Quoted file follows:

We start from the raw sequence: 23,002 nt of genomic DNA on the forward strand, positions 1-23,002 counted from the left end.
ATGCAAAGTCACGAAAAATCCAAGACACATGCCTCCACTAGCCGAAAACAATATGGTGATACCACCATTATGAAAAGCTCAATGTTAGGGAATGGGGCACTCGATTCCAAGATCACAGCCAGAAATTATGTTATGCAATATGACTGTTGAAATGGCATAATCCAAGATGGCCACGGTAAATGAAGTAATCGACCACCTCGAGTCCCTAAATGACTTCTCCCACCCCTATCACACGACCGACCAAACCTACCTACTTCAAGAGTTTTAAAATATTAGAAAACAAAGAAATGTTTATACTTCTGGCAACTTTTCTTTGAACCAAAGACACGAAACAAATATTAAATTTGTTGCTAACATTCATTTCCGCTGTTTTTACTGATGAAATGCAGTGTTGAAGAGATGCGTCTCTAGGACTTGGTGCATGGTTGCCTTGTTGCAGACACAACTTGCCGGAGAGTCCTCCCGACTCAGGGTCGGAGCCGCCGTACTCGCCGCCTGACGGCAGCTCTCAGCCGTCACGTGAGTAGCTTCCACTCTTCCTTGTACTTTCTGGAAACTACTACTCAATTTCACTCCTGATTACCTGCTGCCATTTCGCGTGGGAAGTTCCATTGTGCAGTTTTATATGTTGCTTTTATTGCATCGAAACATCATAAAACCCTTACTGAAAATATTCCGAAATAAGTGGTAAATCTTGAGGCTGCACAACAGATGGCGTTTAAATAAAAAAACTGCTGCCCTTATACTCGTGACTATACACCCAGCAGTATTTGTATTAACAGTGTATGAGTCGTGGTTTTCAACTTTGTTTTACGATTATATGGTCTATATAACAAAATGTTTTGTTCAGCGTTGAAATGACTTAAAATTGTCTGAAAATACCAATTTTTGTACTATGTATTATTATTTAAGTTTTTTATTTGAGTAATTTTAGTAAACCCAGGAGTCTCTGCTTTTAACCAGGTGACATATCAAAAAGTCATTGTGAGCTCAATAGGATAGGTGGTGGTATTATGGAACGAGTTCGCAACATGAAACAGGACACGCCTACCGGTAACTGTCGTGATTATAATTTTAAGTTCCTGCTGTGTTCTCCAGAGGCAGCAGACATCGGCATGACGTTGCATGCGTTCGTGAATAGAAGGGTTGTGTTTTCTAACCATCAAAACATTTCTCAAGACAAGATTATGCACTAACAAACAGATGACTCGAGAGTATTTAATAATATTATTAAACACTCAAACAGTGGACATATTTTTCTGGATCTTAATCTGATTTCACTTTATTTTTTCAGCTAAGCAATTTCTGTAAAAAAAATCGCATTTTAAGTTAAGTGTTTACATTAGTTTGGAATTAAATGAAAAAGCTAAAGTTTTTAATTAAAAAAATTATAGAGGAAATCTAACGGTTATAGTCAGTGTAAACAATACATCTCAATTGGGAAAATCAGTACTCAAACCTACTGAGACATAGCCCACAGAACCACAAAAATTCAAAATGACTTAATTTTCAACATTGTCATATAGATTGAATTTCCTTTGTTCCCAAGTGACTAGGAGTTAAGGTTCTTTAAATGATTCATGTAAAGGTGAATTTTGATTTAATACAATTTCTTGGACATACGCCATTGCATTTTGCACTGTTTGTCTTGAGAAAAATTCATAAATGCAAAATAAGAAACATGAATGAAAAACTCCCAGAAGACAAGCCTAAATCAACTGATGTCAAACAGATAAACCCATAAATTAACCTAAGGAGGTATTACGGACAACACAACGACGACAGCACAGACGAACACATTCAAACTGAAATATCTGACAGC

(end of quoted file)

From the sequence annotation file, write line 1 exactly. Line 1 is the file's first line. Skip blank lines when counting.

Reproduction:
We start from the raw sequence: 23,002 nt of genomic DNA on the forward strand, positions 1-23,002 counted from the left end.